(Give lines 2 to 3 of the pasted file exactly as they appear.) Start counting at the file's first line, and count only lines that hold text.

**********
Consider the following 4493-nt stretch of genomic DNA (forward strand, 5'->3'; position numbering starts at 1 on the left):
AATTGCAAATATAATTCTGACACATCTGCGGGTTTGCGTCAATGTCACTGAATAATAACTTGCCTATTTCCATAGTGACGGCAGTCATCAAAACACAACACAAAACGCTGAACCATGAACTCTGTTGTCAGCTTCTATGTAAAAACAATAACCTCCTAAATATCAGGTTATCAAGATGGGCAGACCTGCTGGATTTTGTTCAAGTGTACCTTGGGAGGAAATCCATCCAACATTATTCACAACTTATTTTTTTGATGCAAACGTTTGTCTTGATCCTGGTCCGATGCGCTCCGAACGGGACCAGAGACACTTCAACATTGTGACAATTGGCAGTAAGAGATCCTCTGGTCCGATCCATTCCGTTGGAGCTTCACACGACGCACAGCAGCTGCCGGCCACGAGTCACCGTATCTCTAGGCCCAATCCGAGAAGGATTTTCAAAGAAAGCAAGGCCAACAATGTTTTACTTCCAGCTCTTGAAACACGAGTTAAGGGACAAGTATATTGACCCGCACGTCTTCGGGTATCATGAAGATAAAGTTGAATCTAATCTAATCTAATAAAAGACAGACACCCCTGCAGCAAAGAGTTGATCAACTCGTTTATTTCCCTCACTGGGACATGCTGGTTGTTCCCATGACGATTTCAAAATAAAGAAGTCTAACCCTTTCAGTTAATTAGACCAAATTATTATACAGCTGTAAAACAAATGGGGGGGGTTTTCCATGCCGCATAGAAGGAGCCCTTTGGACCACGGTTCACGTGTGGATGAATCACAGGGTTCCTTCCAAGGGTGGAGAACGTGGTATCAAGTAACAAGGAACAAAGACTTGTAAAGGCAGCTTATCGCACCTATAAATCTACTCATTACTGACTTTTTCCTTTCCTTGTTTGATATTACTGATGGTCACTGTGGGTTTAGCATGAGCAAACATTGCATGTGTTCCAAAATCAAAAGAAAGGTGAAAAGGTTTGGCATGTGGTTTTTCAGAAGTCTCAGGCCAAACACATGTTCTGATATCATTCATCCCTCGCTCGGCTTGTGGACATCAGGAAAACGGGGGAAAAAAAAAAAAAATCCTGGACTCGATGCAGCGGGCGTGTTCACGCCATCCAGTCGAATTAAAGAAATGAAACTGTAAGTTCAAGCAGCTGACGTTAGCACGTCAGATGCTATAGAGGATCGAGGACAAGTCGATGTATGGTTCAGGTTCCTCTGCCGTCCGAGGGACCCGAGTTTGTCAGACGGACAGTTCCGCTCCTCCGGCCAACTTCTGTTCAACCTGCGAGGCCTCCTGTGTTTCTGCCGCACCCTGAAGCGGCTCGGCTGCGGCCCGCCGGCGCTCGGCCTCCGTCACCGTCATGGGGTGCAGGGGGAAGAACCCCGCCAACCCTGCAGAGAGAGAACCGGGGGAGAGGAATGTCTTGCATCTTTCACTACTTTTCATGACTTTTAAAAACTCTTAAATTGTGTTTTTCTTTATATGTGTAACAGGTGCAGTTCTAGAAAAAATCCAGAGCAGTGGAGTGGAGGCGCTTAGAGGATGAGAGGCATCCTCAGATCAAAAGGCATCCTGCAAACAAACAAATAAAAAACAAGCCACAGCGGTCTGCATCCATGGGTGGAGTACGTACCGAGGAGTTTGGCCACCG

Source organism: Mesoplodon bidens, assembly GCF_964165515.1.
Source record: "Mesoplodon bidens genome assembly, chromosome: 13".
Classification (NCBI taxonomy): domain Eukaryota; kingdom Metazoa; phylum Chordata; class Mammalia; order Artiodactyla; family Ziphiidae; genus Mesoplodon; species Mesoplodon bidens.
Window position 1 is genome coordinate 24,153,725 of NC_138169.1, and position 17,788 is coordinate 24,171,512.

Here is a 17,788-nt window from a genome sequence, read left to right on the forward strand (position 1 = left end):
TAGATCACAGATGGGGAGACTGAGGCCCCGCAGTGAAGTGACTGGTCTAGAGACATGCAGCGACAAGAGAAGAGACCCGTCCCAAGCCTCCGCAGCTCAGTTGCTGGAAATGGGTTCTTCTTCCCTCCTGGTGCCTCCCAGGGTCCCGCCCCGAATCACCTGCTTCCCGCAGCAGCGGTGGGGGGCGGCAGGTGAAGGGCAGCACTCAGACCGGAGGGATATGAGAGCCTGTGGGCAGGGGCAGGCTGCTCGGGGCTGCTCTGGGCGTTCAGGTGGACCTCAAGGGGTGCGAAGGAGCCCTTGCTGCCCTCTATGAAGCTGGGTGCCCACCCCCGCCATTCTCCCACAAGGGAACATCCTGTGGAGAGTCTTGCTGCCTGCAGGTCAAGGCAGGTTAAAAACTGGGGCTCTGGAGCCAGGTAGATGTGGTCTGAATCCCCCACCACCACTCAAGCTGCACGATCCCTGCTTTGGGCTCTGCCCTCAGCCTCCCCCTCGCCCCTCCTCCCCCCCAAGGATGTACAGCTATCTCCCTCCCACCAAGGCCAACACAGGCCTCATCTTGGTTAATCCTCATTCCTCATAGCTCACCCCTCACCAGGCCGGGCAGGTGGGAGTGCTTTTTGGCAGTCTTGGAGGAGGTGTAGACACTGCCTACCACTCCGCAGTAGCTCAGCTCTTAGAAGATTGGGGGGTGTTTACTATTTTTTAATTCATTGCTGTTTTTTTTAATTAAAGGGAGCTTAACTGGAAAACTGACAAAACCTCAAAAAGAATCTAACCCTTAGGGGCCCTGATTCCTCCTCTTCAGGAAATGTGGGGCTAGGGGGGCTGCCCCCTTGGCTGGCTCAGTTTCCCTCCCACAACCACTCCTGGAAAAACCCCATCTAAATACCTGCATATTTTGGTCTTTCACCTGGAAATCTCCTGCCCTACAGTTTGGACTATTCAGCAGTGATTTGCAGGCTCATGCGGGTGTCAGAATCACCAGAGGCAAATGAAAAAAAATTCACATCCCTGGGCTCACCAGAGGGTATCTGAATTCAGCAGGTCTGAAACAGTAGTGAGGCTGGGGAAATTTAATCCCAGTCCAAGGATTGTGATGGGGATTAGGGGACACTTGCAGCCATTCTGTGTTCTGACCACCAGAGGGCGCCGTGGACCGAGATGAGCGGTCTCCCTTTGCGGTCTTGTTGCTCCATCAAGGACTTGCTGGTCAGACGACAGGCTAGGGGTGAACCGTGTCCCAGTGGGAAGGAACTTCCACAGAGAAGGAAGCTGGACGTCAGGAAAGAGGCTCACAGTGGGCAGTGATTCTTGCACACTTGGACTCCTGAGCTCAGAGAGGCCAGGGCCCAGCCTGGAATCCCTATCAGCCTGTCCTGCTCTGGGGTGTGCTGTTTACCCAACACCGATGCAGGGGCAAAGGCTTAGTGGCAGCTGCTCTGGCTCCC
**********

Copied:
AATTGCAAATATAATTCTGACACATCTGCGGGTTTGCGTCAATGTCACTGAATAATAACTTGCCTATTTCCATAGTGACGGCAGTCATCAAAACACAACACAAAACGCTGAACCATGAACTCTGTTGTCAGCTTCTATGTAAAAACAATAACCTCCTAAATATCAGGTTATCAAGATGGGCAGACCTGCTGGATTTTGTTCAAGTGTACCTTGGGAGGAAATCCATCCAACATTATTCACAACTTATTTTTTTGATGCAAACGTTTGTCTTGATCCTGGTCCGATGCGCTCCGAACGGGACCAGAGACACTTCAACATTGTGACAATTGGCAGTAAGAGATCCTCTGGTCCGATCCATTCCGTTGGAGCTTCACACGACGCACAGCAGCTGCCGGCCACGAGTCACCGTATCTCTAGGCCCAATCCGAGAAGGATTTTCAAAGAAAGCAAGGCCAACAATGTTTTACTTCCAGCTCTTGAAACACGAGTTAAGGGACAAGTATATTGACCCGCACGTCTTCGGGTATCATGAAGATAAAGTTGAATCTAATCTAATCTAATAAAAGACAGACACCCCTGCAGCAAAGAGTTGATCAACTCGTTTATTTCCCTCACTGGGACATGCTGGTTGTTCCCATGACGATTTCAAAATAAAGAAGTCTAACCCTTTCAGTTAATTAGACCAAATTATTATACAGCTGTAAAACAAATGGGGGGGGTTTTCCATGCCGCATAGAAGGAGCCCTTTGGACCACGGTTCACGTGTGGATGAATCACAGGGTTCCTTCCAAGGGTGGAGAACGTGGTATCAAGTAACAAGGAACAAAGACTTGTAAAGGCAGCTTATCGCACCTATAAATCTACTCATTACTGACTTTTTCCTTTCCTTGTTTGATATTACTGATGGTCACTGTGGGTTTAGCATGAGCAAACATTGCATGTGTTCCAAAATCAAAAGAAAGGTGAAAAGGTTTGGCATGTGGTTTTTCAGAAGTCTCAGGCCAAACACATGTTCTGATATCATTCATCCCTCGCTCGGCTTGTGGACATCAGGAAAACGGGGGAAAAAAAAAAAAAATCCTGGACTCGATGCAGCGGGCGTGTTCACGCCATCCAGTCGAATTAAAGAAATGAAACTGTAAGTTCAAGCAGCTGACGTTAGCACGTCAGATGCTATAGAGGATCGAGGACAAGTCGATGTATGGTTCAGGTTCCTCTGCCGTCCGAGGGACCCGAGTTTGTCAGACGGACAGTTCCGCTCCTCCGGCCAACTTCTGTTCAACCTGCGAGGCCTCCTGTGTTTCTGCCGCACCCTGAAGCGGCTCGGCTGCGGCCCGCCGGCGCTCGGCCTCCGTCACCGTCATGGGGTGCAGGGGGAAGAACCCCGCCAACCCTGCAGAGAGAGAACCGGGGGAGAGGAATGTCTTGCATCTTTCACTACTTTTCATGACTTTTAAAAACTCTTAAATTGTGTTTTTCTTTATATGTGTAACAGGTGCAGTTCTAGAAAAAATCCAGAGCAGTGGAGTGGAGGCGCTTAGAGGATGAGAGGCATCCTCAGATCAAAAGGCATCCTGCAAACAAACAAATAAAAAACAAGCCACAGCGGTCTGCATCCATGGGTGGAGTACGTACCGAGGAGTTTGGCCACCG

Source organism: Mesoplodon bidens, assembly GCF_964165515.1.